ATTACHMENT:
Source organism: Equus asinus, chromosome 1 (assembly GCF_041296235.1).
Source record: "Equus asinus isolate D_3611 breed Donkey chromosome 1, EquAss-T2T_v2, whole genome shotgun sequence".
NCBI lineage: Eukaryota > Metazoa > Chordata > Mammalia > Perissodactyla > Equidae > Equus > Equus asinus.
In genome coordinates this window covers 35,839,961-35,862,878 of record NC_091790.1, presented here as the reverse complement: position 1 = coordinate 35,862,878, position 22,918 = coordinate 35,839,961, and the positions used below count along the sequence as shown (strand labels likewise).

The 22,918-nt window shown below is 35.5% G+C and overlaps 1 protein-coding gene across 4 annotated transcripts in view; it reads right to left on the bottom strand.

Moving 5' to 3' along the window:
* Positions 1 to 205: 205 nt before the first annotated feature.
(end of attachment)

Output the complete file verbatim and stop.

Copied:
Source organism: Equus asinus, chromosome 1 (assembly GCF_041296235.1).
Source record: "Equus asinus isolate D_3611 breed Donkey chromosome 1, EquAss-T2T_v2, whole genome shotgun sequence".
NCBI lineage: Eukaryota > Metazoa > Chordata > Mammalia > Perissodactyla > Equidae > Equus > Equus asinus.
In genome coordinates this window covers 35,839,961-35,862,878 of record NC_091790.1, presented here as the reverse complement: position 1 = coordinate 35,862,878, position 22,918 = coordinate 35,839,961, and the positions used below count along the sequence as shown (strand labels likewise).

The 22,918-nt window shown below is 35.5% G+C and overlaps 1 protein-coding gene across 4 annotated transcripts in view; it reads right to left on the bottom strand.

Moving 5' to 3' along the window:
* Positions 1 to 205: 205 nt before the first annotated feature.